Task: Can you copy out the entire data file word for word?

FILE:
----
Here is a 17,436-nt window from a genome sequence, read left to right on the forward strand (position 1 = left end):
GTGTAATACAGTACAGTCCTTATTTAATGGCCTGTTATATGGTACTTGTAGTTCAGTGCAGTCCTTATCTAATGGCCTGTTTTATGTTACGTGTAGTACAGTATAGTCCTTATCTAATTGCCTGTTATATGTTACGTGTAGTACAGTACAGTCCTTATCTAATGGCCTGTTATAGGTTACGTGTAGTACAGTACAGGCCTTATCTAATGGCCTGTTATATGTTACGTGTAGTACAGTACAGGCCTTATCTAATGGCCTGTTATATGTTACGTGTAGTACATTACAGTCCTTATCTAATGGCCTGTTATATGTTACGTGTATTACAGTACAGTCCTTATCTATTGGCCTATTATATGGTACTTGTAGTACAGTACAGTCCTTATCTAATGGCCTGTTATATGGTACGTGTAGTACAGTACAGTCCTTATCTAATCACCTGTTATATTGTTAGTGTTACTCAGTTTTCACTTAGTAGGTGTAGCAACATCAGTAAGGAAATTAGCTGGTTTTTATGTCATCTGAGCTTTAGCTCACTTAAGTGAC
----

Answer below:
Here is a 17,436-nt window from a genome sequence, read left to right on the forward strand (position 1 = left end):
GTGTAATACAGTACAGTCCTTATTTAATGGCCTGTTATATGGTACTTGTAGTTCAGTGCAGTCCTTATCTAATGGCCTGTTTTATGTTACGTGTAGTACAGTATAGTCCTTATCTAATTGCCTGTTATATGTTACGTGTAGTACAGTACAGTCCTTATCTAATGGCCTGTTATAGGTTACGTGTAGTACAGTACAGGCCTTATCTAATGGCCTGTTATATGTTACGTGTAGTACAGTACAGGCCTTATCTAATGGCCTGTTATATGTTACGTGTAGTACATTACAGTCCTTATCTAATGGCCTGTTATATGTTACGTGTATTACAGTACAGTCCTTATCTATTGGCCTATTATATGGTACTTGTAGTACAGTACAGTCCTTATCTAATGGCCTGTTATATGGTACGTGTAGTACAGTACAGTCCTTATCTAATCACCTGTTATATTGTTAGTGTTACTCAGTTTTCACTTAGTAGGTGTAGCAACATCAGTAAGGAAATTAGCTGGTTTTTATGTCATCTGAGCTTTAGCTCACTTAAGTGAC